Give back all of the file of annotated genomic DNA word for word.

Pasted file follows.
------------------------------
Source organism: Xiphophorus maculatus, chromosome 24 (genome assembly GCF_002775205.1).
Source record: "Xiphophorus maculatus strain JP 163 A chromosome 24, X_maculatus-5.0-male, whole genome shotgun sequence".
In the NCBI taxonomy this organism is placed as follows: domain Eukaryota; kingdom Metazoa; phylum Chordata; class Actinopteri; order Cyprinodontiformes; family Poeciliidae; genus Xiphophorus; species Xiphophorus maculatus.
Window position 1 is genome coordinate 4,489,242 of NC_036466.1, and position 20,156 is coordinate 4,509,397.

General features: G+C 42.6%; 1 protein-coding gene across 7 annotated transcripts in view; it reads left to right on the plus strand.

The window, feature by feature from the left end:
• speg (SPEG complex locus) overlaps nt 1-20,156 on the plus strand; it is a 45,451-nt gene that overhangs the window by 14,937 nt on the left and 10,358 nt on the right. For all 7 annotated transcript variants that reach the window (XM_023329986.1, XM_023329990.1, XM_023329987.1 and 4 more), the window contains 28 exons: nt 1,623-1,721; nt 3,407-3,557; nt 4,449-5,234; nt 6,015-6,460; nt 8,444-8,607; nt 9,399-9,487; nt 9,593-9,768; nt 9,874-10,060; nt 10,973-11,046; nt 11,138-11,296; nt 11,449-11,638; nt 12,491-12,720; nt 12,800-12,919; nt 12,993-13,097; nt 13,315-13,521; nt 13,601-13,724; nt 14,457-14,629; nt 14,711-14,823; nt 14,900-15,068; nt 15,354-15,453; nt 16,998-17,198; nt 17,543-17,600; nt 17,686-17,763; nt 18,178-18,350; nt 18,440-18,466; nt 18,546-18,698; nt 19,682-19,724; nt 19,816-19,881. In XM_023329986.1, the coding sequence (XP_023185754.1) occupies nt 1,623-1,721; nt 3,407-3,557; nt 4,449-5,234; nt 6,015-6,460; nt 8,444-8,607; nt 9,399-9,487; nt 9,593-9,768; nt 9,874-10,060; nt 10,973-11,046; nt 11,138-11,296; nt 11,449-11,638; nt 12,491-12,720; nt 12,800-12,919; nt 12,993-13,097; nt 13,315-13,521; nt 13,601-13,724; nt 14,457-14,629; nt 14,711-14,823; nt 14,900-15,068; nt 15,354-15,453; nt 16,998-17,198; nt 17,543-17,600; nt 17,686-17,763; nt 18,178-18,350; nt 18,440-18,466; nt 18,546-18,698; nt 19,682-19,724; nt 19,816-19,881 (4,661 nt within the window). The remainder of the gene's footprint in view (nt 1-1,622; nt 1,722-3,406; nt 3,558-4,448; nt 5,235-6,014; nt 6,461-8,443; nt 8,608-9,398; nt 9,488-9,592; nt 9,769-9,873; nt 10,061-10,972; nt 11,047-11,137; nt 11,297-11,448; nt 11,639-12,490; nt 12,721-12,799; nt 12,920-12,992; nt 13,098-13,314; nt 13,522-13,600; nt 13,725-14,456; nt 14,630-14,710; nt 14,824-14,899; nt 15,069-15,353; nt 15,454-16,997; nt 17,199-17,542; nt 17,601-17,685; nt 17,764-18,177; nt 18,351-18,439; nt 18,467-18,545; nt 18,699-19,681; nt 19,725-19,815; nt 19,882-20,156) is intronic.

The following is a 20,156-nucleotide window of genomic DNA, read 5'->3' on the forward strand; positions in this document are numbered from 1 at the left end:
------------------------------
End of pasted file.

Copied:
Source organism: Xiphophorus maculatus, chromosome 24 (genome assembly GCF_002775205.1).
Source record: "Xiphophorus maculatus strain JP 163 A chromosome 24, X_maculatus-5.0-male, whole genome shotgun sequence".
In the NCBI taxonomy this organism is placed as follows: domain Eukaryota; kingdom Metazoa; phylum Chordata; class Actinopteri; order Cyprinodontiformes; family Poeciliidae; genus Xiphophorus; species Xiphophorus maculatus.
Window position 1 is genome coordinate 4,489,242 of NC_036466.1, and position 20,156 is coordinate 4,509,397.

General features: G+C 42.6%; 1 protein-coding gene across 7 annotated transcripts in view; it reads left to right on the plus strand.

The window, feature by feature from the left end:
• speg (SPEG complex locus) overlaps nt 1-20,156 on the plus strand; it is a 45,451-nt gene that overhangs the window by 14,937 nt on the left and 10,358 nt on the right. For all 7 annotated transcript variants that reach the window (XM_023329986.1, XM_023329990.1, XM_023329987.1 and 4 more), the window contains 28 exons: nt 1,623-1,721; nt 3,407-3,557; nt 4,449-5,234; nt 6,015-6,460; nt 8,444-8,607; nt 9,399-9,487; nt 9,593-9,768; nt 9,874-10,060; nt 10,973-11,046; nt 11,138-11,296; nt 11,449-11,638; nt 12,491-12,720; nt 12,800-12,919; nt 12,993-13,097; nt 13,315-13,521; nt 13,601-13,724; nt 14,457-14,629; nt 14,711-14,823; nt 14,900-15,068; nt 15,354-15,453; nt 16,998-17,198; nt 17,543-17,600; nt 17,686-17,763; nt 18,178-18,350; nt 18,440-18,466; nt 18,546-18,698; nt 19,682-19,724; nt 19,816-19,881. In XM_023329986.1, the coding sequence (XP_023185754.1) occupies nt 1,623-1,721; nt 3,407-3,557; nt 4,449-5,234; nt 6,015-6,460; nt 8,444-8,607; nt 9,399-9,487; nt 9,593-9,768; nt 9,874-10,060; nt 10,973-11,046; nt 11,138-11,296; nt 11,449-11,638; nt 12,491-12,720; nt 12,800-12,919; nt 12,993-13,097; nt 13,315-13,521; nt 13,601-13,724; nt 14,457-14,629; nt 14,711-14,823; nt 14,900-15,068; nt 15,354-15,453; nt 16,998-17,198; nt 17,543-17,600; nt 17,686-17,763; nt 18,178-18,350; nt 18,440-18,466; nt 18,546-18,698; nt 19,682-19,724; nt 19,816-19,881 (4,661 nt within the window). The remainder of the gene's footprint in view (nt 1-1,622; nt 1,722-3,406; nt 3,558-4,448; nt 5,235-6,014; nt 6,461-8,443; nt 8,608-9,398; nt 9,488-9,592; nt 9,769-9,873; nt 10,061-10,972; nt 11,047-11,137; nt 11,297-11,448; nt 11,639-12,490; nt 12,721-12,799; nt 12,920-12,992; nt 13,098-13,314; nt 13,522-13,600; nt 13,725-14,456; nt 14,630-14,710; nt 14,824-14,899; nt 15,069-15,353; nt 15,454-16,997; nt 17,199-17,542; nt 17,601-17,685; nt 17,764-18,177; nt 18,351-18,439; nt 18,467-18,545; nt 18,699-19,681; nt 19,725-19,815; nt 19,882-20,156) is intronic.

The following is a 20,156-nucleotide window of genomic DNA, read 5'->3' on the forward strand; positions in this document are numbered from 1 at the left end: